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Have you seen a sparrow lately?

By Smita Mishra | Last Updated: Friday, May 21, 2010 - 09:11
 
Smita Mishra
Salt and Pepper
 


What would happen if a tree near our home suddenly disappears? If one of the shops across the road vanishes, or a dozen birds living on a building nearby, migrate? Nothing! The din and bustle of our busy lives is too engaging. We would hardly notice.

But what if the tree was a source of rare and valuable medicinal leaves, what if the shop supplied excellent grocery and the birds were indicative of the fact that “All is well” with our environment?

We would be pestered, perturbed and perplexed.

So now that the number of house sparrows has suddenly declined, did we notice? No!

But the halcyon fades when we accede to the fact that disappearance of the humble sparrow from our neighborhood signals that the environment has become so ruthless and brutal that small, sensitive beings are unable to endure it. Think of your tender plants, your lovable pets and even your little child! The water, air and food that killed the tiny sparrows are being consumed by them too!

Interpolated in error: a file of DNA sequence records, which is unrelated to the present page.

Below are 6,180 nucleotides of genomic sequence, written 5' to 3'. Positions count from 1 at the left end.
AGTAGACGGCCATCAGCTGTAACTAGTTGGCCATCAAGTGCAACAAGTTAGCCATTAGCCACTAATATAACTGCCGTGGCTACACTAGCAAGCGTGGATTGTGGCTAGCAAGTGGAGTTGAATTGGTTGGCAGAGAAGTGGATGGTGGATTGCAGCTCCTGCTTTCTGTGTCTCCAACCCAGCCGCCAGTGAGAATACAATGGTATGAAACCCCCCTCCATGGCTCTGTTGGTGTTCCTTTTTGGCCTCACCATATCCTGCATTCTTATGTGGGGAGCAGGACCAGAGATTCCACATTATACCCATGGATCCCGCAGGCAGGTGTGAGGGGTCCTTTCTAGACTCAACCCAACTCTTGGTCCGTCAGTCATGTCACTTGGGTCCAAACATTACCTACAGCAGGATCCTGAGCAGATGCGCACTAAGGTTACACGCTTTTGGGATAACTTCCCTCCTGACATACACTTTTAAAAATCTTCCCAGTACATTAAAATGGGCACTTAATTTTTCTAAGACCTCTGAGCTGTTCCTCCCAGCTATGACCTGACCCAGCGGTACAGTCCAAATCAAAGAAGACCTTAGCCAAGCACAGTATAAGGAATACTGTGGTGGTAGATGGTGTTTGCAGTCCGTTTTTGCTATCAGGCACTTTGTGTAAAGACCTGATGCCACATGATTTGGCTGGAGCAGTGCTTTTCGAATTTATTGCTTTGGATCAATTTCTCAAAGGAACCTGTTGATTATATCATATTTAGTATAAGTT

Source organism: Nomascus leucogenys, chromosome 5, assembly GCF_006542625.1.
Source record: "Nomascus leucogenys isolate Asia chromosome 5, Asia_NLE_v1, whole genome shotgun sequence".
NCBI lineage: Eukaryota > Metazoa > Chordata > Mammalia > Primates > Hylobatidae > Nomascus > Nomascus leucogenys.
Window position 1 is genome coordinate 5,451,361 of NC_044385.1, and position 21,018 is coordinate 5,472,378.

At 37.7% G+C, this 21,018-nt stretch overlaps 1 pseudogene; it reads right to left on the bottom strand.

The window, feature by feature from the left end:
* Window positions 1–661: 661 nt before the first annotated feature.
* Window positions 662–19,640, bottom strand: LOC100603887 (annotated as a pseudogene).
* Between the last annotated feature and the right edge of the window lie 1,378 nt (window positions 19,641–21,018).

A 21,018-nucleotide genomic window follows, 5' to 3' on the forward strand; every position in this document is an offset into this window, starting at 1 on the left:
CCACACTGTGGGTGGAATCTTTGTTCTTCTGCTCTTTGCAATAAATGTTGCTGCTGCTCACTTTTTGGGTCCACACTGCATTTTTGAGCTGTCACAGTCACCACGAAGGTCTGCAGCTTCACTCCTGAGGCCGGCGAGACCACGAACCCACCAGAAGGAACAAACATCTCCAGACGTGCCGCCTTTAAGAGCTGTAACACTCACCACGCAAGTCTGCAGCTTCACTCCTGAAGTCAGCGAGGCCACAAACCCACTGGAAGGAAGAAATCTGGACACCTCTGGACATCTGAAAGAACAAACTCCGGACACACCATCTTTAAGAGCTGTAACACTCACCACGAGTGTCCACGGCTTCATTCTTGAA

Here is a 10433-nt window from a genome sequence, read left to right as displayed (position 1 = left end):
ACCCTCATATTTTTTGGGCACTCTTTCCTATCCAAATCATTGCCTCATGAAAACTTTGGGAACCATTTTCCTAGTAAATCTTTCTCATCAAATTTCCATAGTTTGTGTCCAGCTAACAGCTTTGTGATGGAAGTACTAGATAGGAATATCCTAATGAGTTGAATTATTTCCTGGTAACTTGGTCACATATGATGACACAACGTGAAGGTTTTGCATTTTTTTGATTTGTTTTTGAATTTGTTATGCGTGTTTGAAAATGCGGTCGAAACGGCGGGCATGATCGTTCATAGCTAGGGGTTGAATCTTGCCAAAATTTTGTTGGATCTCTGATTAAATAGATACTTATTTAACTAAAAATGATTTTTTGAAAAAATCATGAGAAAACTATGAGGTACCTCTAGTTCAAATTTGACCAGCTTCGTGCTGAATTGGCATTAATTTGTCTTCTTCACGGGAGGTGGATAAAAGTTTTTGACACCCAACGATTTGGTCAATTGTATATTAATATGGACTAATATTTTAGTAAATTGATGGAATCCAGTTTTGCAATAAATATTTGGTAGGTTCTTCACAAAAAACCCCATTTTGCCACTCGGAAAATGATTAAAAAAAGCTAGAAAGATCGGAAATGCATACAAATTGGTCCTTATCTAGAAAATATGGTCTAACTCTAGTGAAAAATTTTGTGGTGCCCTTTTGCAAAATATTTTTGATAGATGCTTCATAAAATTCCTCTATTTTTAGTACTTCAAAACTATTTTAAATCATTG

It is scary and we need to know why the small, plump chirpy little bird chose to silently move away form its favourite habitat - our homes and gardens.

Growing up in a town with the luxury of having a garden, a small pond and innumerable trees, I never realized that the chirps of these tiny creatures could become silent some day. I remember those mornings when I woke up hearing the loud shirk of these miniscule creatures, fighting fiercely among themselves over bizarre trifles and falling down on the verandah, rising again to chase the enemy!

They had made a ventilator on our verandah their permanent abode. When the eggs hatched and the baby birds grew small feathers, the mother dropped them and while half way they fell, desperately flapping their untrained wings, they inevitably would soar just before touching ground! Their mothers taught them flying the tough way. But what an invaluable lesson of life it was!

I remember rescuing a little bird from a mischievous neighbour who had caught the bird and tied a string into its delicate feet. These birds were so much in abundance that we had to guard the grains that we left to dry on terrace, or had to close the kitchen window, lest they would enter and peck on cooked food!

Loud, noisy, naughty and even disturbing, sparrows were so much the part of our lives then. So many summer afternoons were spent simply gazing at the little birds, trying to distinguish between them. Some were small, some big, some leaders and some weaklings and then there were baby birds that you could easily find out as they were the most under confident ones.

But suddenly they are nowhere! Where are all the sparrows gone? What irked them so much that they decided to shun our company altogether?